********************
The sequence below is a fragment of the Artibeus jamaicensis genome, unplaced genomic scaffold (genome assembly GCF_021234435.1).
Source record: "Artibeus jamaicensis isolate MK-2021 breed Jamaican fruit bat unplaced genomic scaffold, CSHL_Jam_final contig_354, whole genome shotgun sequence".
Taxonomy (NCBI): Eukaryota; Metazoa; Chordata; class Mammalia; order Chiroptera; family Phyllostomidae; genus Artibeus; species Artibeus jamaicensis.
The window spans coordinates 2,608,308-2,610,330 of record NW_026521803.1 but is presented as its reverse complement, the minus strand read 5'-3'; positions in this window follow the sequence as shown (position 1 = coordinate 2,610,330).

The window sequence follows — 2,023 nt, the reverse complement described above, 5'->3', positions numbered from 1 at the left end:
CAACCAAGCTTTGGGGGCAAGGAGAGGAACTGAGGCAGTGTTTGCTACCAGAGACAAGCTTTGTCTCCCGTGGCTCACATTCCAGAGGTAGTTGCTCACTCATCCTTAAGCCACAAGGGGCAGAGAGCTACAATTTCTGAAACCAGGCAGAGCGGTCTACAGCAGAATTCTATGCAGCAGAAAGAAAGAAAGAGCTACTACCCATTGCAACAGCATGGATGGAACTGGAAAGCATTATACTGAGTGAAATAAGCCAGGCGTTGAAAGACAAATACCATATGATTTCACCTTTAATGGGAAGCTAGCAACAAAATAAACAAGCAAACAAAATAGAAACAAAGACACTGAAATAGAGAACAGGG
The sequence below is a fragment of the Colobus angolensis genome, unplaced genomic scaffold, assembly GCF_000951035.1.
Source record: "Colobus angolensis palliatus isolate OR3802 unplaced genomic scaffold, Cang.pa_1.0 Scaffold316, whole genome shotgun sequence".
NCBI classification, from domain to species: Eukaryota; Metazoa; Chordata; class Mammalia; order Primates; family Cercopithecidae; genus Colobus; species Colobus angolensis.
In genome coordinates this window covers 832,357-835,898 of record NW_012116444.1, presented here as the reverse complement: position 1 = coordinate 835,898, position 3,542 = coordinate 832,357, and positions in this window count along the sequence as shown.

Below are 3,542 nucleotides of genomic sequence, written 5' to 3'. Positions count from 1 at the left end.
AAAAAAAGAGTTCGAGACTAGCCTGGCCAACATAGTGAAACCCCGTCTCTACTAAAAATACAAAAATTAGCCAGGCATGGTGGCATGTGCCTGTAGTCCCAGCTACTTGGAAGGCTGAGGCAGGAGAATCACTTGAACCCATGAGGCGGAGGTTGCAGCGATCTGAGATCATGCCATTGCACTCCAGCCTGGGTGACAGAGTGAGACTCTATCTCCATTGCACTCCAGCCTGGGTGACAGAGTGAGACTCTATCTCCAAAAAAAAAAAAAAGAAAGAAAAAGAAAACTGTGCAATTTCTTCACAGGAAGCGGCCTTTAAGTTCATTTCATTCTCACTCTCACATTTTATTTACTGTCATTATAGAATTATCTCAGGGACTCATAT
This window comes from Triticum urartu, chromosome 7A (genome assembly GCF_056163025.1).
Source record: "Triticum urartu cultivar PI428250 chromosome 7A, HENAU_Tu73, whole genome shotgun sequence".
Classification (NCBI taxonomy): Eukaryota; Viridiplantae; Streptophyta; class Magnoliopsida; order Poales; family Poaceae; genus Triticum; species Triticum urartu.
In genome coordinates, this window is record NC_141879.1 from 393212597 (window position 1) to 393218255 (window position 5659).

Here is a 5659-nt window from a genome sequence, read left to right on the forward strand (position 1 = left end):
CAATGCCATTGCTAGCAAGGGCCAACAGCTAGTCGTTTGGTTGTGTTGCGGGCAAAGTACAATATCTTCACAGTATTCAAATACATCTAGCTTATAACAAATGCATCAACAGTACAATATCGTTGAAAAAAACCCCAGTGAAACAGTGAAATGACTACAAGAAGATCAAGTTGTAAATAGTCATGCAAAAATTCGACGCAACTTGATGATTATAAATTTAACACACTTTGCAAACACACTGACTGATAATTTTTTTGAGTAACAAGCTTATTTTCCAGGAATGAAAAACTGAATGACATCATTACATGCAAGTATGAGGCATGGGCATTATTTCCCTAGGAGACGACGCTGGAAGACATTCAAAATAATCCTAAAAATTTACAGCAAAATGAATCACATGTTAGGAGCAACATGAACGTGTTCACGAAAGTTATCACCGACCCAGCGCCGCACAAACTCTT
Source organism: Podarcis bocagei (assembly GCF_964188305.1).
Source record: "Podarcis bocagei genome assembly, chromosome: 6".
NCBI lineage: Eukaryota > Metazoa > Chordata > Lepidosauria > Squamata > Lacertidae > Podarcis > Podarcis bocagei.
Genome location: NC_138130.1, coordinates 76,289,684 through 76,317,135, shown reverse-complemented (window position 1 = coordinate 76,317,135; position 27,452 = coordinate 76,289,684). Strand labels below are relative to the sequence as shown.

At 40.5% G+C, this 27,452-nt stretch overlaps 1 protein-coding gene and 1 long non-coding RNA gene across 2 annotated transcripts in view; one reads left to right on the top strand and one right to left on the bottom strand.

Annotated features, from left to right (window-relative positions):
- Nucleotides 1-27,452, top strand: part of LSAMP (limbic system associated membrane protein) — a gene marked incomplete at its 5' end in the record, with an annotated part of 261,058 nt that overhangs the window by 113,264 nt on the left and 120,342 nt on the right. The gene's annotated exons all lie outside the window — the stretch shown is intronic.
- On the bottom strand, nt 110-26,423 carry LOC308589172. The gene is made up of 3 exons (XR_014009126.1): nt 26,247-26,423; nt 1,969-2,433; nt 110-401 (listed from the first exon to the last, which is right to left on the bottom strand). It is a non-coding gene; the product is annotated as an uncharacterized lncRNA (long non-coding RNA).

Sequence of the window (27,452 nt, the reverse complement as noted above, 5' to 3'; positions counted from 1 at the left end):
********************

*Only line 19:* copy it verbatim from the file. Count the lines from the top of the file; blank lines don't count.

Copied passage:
Source organism: Podarcis bocagei (assembly GCF_964188305.1).